Guess who's in town? Eligible bachelor Joel Rubenstein, the man who masterminded merchandising for the 1984 Olympics under Peter Ueberroth and is now his man in charge of corporate marketing for major-league baseball.
While the main office remains in Manhattan, Rubenstein, 51, is working out of the Major Leagues' satellite office in El Toro to "look far and wide in the western United States" for corporate support.
"There are a lot of good candidates out here," said Rubenstein, who is living in Laguna Beach. (Baseball already has IBM, Chevrolet, The Equitable, USA Today, etc. on its corporate team--"companies that spend well into the seven-figure range.")
"But we have six clubs on the West Coast," Rubenstein said. And, working out of Orange County, Rubenstein can get to three of those clubs (Angels, Dodgers and Padres) in an hour.
"The working day for baseball is long," he said. "When it's 6 o'clock in New York, it's 3 o'clock on the West Coast, and five clubs are still working.
"We want to expand our working hours. I'll be spending about one week a month in Manhattan, and Peter will be spending about one week a month here. (Ueberroth has a home in Emerald Bay.) He's terrific, probably intuitively one of the sharpest guys I've ever met.
"When he became commissioner of baseball, only half a dozen of the 26 clubs were making money. Now, only half a dozen aren't. We hope to get all of the clubs in the black."
(You heard it here: The tones of Rubenstein's speaking voice are tres dulcet.)
Two for the road: Karl-Irvine. Get used to the sound. . .
Stuart Karl--the video Wunderkind who put Jane Fonda on tape, and James Irvine, great-grandson of the James Irvine (and former owner of Orange Coast Video, a mobile TV operation), have formed their own motion-picture production company.
Dubbed Karl-Irvine, the partnership is their "first venture," said Karl, a resident of Newport Beach. "We've known each other on and off for years, have similar interests." Irvine lives in Laguna Beach .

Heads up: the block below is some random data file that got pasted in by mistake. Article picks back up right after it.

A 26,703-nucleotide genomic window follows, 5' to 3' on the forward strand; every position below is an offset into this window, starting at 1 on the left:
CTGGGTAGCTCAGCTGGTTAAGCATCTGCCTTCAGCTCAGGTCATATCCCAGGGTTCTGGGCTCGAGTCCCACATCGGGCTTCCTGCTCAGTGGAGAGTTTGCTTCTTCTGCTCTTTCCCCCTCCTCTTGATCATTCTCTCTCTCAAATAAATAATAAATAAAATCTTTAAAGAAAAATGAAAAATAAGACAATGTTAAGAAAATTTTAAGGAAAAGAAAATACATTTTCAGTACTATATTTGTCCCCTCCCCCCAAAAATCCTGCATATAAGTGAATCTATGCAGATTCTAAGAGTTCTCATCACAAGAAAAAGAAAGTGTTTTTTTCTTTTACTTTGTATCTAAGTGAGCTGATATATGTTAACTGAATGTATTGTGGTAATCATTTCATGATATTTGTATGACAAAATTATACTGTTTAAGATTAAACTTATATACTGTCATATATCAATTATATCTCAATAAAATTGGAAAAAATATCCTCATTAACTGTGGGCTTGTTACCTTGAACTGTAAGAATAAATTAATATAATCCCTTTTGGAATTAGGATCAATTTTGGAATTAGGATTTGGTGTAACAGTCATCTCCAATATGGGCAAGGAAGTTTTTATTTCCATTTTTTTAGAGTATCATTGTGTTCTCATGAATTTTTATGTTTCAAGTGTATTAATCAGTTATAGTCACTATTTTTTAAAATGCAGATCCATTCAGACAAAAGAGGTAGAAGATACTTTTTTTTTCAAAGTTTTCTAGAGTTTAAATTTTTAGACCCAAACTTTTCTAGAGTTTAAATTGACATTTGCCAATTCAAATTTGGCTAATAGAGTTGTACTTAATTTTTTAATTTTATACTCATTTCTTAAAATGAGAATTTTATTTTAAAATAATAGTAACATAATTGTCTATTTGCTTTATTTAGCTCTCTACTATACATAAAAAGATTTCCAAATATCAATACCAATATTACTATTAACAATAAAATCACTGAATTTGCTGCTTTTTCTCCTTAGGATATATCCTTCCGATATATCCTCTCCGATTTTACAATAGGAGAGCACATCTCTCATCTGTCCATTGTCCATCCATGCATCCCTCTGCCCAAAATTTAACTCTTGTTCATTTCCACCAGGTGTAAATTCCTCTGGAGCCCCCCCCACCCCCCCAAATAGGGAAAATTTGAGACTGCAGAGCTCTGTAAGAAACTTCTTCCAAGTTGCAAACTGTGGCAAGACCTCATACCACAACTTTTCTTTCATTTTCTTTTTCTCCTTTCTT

The partners, both 34, plan to produce three to five films per year in the $3- to $5-million category and one or two annually in the $8- to $10-million range.
"Plus some experimental low-budget films," Karl said.
"Jack," the working title of a film about John F. Kennedy visiting Earth on the 25th anniversary of his death, "is first on our slate," Karl says.
"Personally, I see this (business venture) as the next step in my evolution. If you look closely at the independents, you'll see a tremendous need for quality. If I have a dream, it's to be known for quality film production."
On the road again: Keep it under your hood, but developer William Lyon's new antique car museum at Coto de Caza will be the site Jan. 27 of congressional aspirant Nathan Rosenberg's high-stepping fund-raiser.
For a whopping $1,000 per , guests will dine in the room that houses Lyon's 40 classics on wheels, the superstar of which is a 1931 Bugatti Royale coupe de ville (with a sterling silver elephant for a hood ornament).
Hemingway's of Corona del Mar is catering the heady affair. "Limited to 150 because the room was built for automobiles, not dinners," said Rosenberg, 35.
With invitations sent out early this week, 50 supporters said "oui" by Wednesday. Among them: carpet mogul Leo Cook; vitamin mogul Thomas Tierney and his wife, Elizabeth; home builder Jim Peters; Western Digital CEO Roger Johnson and his wife, Janice (hosts, this week, of a breakfast for Rosenberg at the chic Pacific Club in Newport Beach where they introduced him to 19 reps of the electronics industry); developer John Lusk; developer Bob Lintz; L.A.'s Steve Dart (whose father was Reagan Kitchen Cabinet member Justin Dart), and National Lumber owner Mel Jaffee and his wife, Raya.
"There'll be food and speeches," Rosenberg said. "And a military honor guard. They'll salute people as they walk in. And of course, there will be apple pie. You know. Mom's comin' and we'll have apple pie and the American flag."
Morsels: TV's Mike Wallace was in Newport Beach last month filming a segment of "60 Minutes" in a luxury suite at the Four Season Hotel. Mum's the word on the subject matter--even NBC in New York won't divulge--but word's out the episode had something to do with "precious metals" Precious.
PR mogul Gloria Zigner will celebrate her one-month anniversary in New York over dinner with husband Irv Goldberg and Claire Trevor, Donald Bren's step-mum. Seems Zigner's known Trevor, who resides at the Pierre (Don Bren has a spread there too) for years.